Brass knuckles, other self-defense weapons will be legal in Texas beginning Sunday

For the first time in 101 years, brass knuckles will be legal in Texas beginning Sunday.

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A bill sponsored by state Rep. Joe Moody, D-El Paso, was signed into law and goes into effect Sunday, The Texas Tribune reported. It includes legalizing brass knuckles and brands of self-defense kitty keychains that have blades for ears, the newspaper reported.

House Bill 446 repeals a state law that had existed since 1918. Texas Gov. Greg Abbott signed the bill into law in May, The Dallas Morning News reported.

"If someone has a novelty item or a legitimate self-defense tool, we really shouldn't be prosecuting them for that," Moody told KXAN. "That's not a good use of resources."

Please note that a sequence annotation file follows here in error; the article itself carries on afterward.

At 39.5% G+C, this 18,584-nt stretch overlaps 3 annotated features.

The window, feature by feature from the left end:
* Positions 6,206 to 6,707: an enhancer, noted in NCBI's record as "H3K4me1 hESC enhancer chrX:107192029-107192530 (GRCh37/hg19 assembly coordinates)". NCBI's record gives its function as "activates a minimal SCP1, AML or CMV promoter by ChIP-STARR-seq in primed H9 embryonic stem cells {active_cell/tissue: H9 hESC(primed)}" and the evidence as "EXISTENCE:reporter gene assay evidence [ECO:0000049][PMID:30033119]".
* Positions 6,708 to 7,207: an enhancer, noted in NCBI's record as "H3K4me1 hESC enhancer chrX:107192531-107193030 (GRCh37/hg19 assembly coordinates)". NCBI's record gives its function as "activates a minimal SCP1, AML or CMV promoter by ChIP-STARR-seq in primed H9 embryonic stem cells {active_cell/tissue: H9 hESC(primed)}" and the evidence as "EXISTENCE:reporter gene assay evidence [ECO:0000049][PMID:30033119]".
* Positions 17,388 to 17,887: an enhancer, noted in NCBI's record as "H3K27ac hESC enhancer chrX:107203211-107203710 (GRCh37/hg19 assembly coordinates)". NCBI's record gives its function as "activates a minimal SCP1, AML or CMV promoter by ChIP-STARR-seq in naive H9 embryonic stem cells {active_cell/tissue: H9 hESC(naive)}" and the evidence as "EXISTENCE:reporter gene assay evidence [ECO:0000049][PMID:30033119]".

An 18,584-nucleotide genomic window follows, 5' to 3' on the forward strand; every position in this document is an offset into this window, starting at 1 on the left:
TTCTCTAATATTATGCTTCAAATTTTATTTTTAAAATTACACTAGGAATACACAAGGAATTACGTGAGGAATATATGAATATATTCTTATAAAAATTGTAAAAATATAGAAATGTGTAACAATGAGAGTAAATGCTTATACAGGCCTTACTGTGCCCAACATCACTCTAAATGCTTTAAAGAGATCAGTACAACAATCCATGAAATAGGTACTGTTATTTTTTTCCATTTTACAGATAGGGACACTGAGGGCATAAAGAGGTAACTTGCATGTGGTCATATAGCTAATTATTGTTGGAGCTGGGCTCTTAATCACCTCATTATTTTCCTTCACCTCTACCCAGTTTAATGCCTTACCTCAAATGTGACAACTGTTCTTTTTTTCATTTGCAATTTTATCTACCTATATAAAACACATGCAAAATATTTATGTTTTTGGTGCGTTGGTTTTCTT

In 2017, 93 people were convicted of possessing brass knuckles, the Morning News reported.

The Texas Penal Code defines knuckles as "any instrument that consists of finger rings or guards made of a hard substance and that is designed, made, or adapted for the purpose of inflicting serious bodily injury or death by striking a person with a fist enclosed in the knuckles," the Tribune reported.

This is not the first legislation Moody has sponsored to change the weapon-carrying laws in Texas. In 2017, he authored a bill that eliminated a 145-year-old state ban on carrying knives in public.

Texas lawmakers passed a bill in 2013 that removed switchblades from the list of banned weapons.

"(These laws) are relics of the system that we need to turn away from," Moody told the Tribune. "We're taking something out of the code that has a large potential for misuse."